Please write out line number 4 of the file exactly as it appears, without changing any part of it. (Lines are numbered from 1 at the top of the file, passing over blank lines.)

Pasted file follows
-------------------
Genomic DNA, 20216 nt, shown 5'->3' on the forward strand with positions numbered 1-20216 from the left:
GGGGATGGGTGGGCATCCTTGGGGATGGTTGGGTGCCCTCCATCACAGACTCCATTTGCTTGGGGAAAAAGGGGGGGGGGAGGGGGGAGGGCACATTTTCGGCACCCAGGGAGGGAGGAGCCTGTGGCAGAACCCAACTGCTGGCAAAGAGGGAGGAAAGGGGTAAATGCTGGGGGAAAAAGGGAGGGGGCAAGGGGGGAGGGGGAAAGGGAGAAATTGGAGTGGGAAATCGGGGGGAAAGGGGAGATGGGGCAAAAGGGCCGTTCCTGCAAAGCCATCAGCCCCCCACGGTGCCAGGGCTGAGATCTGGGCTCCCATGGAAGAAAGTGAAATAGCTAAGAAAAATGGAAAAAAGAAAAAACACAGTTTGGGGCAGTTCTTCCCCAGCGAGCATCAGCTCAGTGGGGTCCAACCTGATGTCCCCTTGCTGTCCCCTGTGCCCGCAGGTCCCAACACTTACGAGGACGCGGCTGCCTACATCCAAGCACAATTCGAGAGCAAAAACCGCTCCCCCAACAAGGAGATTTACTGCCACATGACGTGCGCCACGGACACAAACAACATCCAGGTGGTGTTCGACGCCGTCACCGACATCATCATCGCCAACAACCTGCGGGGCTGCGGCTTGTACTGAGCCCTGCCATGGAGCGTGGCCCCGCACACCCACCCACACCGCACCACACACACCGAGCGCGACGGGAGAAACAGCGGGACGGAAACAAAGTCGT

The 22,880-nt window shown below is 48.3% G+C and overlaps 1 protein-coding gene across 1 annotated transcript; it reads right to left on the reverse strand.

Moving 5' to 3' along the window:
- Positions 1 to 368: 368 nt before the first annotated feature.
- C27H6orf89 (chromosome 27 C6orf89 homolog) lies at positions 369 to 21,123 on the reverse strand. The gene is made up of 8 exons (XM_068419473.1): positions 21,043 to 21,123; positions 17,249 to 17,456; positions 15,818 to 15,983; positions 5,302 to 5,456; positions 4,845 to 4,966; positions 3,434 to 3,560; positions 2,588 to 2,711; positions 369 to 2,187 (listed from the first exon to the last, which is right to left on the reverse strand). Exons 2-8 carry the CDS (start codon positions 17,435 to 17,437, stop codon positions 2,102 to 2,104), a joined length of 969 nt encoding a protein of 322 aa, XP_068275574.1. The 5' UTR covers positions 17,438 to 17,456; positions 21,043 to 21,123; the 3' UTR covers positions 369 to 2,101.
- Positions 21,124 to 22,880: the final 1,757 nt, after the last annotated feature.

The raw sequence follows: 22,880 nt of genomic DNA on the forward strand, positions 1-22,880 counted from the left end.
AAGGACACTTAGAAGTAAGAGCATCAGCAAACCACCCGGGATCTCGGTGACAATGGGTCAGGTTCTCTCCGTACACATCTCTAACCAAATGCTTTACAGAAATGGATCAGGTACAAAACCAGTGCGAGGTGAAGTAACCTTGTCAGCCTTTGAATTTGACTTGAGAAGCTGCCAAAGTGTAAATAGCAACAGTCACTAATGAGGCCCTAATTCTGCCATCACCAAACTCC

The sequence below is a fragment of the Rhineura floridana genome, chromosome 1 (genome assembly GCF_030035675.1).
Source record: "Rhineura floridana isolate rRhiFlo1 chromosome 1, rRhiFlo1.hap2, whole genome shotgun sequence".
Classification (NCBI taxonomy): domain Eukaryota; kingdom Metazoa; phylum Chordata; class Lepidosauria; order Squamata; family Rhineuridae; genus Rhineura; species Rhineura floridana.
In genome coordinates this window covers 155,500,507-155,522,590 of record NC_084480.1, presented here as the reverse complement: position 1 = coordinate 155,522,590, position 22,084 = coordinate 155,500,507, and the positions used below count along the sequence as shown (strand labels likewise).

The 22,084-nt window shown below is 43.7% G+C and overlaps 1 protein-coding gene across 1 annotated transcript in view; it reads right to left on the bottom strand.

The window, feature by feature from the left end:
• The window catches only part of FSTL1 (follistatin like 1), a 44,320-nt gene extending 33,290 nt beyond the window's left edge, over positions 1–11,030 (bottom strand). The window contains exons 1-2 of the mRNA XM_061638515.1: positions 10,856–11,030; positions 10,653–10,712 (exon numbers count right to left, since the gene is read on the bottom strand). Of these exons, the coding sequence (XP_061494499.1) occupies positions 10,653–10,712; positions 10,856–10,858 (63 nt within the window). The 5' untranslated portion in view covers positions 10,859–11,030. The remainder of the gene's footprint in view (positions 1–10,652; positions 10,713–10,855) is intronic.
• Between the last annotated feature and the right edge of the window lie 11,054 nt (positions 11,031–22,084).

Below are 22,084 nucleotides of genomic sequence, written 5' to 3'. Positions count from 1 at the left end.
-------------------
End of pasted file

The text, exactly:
Moving 5' to 3' along the window: